Yes, Caldwell has had some success as a head coach in the NFL. His brief tenure with the Colts isn’t much to draw from, though. He was left with a very good team after Dungy retired, led by one of the best quarterbacks in NFL history in Peyton Manning. To say that Caldwell played an instrumental role in why that team was so good that year would be hard to say. The Colts would have been a pretty solid team, with or without Caldwell.caldwell

Caldwell would last just two years with the Colts, as his team won just two games in his final season. Peyton Manning missed the entire season because of a neck injury, so it is sort of unfair to put all the blame on Caldwell.

And yes, Caldwell has also worked with quarterbacks in his coaching career. He has had multiple stops as quarterbacks coach in both college and the NFL and his signal callers have been pretty good. Peyton Manning’s success are known by everyone, and I’m going to go out on a limb and say he would have been alright without Caldwell. I’m not saying Caldwell didn’t help out Manning in any way, but maybe not to the extent people believe.

He most recently worked with Joe Flacco in Baltimore, where they won the Super Bowl in his first season there. Flacco burst onto the scene in the playoffs, but he struggled this season. His yardage total was similar to the 2012 campaign, but his touchdown-to-interception rate was not good at all. Flacco threw 19 touchdowns, but also threw 22 interceptions. That’s an alarming stat right there.

Does that translate into an improved Matthew Stafford? That’s what the Lions are hoping for, but I wouldn’t be that surprised if we see some of the same mistakes again in 2014. It could very well work out and we could see Stafford become a Pro-Bowl quarterback next year, but I’ll believe it when I see it.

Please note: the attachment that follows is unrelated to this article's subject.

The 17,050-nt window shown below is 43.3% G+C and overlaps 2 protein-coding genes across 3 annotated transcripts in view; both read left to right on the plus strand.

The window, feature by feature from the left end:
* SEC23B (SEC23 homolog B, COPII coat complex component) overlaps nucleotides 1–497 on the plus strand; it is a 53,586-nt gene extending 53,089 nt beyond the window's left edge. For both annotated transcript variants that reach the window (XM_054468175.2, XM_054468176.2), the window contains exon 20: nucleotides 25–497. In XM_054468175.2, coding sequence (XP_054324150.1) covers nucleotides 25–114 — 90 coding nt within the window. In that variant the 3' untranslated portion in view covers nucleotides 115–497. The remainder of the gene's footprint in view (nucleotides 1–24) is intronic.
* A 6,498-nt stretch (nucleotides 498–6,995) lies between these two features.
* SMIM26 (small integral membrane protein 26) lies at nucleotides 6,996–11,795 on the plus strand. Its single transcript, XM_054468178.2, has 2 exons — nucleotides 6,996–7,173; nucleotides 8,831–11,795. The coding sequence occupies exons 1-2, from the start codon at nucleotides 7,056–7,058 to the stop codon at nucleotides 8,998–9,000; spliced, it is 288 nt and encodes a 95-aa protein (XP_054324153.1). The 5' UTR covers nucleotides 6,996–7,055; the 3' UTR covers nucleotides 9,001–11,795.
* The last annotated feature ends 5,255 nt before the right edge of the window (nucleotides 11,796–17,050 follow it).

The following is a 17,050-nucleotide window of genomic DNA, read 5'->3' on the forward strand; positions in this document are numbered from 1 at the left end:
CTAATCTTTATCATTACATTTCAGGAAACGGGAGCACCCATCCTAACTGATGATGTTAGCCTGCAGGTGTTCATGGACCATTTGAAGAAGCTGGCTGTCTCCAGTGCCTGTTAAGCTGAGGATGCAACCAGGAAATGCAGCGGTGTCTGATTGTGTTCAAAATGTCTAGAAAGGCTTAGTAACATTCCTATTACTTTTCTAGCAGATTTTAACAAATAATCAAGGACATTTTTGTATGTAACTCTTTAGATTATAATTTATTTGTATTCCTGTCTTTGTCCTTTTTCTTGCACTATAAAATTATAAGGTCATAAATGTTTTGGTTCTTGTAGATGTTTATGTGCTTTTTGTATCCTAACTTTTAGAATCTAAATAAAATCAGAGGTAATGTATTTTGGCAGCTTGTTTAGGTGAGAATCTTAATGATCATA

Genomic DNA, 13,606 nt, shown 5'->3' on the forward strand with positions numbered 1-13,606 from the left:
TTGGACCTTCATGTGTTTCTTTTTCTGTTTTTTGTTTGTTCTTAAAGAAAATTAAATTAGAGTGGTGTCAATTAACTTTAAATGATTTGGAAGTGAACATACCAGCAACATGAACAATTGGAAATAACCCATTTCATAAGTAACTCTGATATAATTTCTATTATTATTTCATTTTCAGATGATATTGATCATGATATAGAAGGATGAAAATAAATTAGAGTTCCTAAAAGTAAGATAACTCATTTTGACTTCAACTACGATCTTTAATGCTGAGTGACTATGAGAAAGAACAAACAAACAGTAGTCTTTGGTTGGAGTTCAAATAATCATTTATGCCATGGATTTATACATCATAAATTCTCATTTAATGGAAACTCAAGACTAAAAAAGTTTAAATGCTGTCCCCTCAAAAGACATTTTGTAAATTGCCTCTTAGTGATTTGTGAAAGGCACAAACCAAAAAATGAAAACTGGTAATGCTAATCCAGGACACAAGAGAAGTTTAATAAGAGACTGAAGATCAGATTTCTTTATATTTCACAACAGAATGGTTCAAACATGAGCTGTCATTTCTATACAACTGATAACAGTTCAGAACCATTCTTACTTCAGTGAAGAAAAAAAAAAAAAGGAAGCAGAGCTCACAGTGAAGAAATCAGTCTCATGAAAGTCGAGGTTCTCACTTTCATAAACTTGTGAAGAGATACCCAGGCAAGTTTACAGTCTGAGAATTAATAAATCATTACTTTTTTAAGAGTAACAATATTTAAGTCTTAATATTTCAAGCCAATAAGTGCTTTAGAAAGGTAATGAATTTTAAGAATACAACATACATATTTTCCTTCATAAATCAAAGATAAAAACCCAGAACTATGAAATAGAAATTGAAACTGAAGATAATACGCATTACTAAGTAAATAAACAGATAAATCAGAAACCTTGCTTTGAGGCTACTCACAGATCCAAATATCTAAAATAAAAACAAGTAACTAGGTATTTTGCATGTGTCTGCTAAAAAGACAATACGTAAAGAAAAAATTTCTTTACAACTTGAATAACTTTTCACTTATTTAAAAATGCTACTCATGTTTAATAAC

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Lions fans were relieved when the Jim Schwartz era ended in Detroit. Despite his brief success, which included the team’s first playoff appearance in a long time, the Lions were due for a change.

With Caldwell’s entrance into the Detroit franchise, things change a little bit. While I have remained pessimistic about the hiring of Caldwell, I really hope I’m wrong.

As a Michigan native, growing up watching the Lions and knowing they are going to lose, it would be a nice change of pace to win consistently. Caldwell could very well be “the guy” to turn things around for  a franchise that has not fared well in its history.

So, Lions’ fans, are you confident with a guy that has three years of coaching experience? One that boasts the ability to improve a quarterback’s game, but no numbers to back it up? 

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  • Joe White

    The good news is he wasn’t hired to be the OC. Maybe he’s better off as the main leader, which is what this team needs. They need an ultimate leader to get their heads right. Not sure if he’s the guy. Sadly the coaching candidates weren’t all that impressive this year.

  • Anthony Prano

    Until people actually start to put some of the blame on Stafford, And his lack of ability in the later part of a season (lazy?) then it won’t matter who the head coach is. Stafford is the issue here starting around game 9 EVERY season…swartz wasn’t the one giving up all those picks.